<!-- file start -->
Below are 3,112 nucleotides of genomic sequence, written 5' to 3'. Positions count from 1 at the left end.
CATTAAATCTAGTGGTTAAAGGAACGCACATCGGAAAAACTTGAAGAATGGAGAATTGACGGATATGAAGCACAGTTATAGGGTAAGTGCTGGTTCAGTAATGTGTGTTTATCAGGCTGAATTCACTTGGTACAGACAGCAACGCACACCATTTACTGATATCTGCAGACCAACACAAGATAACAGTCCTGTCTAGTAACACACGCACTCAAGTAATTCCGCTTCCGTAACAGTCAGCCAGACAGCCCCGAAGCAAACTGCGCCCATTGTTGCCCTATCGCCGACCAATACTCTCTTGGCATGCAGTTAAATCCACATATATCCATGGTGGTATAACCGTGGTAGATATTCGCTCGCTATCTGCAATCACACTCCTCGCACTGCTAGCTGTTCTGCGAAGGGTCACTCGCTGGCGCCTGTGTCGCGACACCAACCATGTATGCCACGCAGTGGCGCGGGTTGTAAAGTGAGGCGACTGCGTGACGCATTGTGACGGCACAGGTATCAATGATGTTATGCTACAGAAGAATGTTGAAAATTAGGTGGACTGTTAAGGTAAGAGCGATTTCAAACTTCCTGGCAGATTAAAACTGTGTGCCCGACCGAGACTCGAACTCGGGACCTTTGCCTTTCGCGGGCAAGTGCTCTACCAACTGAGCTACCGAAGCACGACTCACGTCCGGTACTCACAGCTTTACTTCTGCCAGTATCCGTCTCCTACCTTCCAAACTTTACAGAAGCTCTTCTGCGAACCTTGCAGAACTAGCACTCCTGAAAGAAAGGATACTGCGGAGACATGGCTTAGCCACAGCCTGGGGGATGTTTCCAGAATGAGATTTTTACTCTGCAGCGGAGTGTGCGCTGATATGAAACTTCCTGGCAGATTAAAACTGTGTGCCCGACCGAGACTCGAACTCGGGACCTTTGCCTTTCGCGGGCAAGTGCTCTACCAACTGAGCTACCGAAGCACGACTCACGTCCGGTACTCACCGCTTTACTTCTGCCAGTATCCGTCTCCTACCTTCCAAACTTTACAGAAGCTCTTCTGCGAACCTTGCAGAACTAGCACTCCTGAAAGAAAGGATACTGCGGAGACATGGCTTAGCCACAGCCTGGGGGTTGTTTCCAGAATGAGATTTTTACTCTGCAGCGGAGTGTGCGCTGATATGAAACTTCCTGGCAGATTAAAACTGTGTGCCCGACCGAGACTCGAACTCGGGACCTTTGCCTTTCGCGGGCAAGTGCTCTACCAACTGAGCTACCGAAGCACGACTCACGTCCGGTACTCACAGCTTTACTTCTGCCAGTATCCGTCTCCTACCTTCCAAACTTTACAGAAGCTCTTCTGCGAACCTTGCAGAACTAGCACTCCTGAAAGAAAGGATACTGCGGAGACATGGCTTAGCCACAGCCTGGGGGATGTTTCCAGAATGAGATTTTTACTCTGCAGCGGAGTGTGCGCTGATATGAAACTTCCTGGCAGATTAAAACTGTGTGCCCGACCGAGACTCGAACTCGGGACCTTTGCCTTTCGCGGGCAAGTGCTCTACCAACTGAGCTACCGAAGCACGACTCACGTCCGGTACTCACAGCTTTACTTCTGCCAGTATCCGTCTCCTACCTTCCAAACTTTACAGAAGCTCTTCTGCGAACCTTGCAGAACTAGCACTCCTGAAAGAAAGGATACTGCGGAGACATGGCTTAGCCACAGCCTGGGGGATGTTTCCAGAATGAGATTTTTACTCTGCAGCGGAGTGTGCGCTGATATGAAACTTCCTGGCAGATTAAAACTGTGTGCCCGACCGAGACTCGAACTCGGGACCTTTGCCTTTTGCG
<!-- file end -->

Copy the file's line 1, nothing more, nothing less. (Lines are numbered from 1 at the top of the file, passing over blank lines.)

Below are 3,112 nucleotides of genomic sequence, written 5' to 3'. Positions count from 1 at the left end.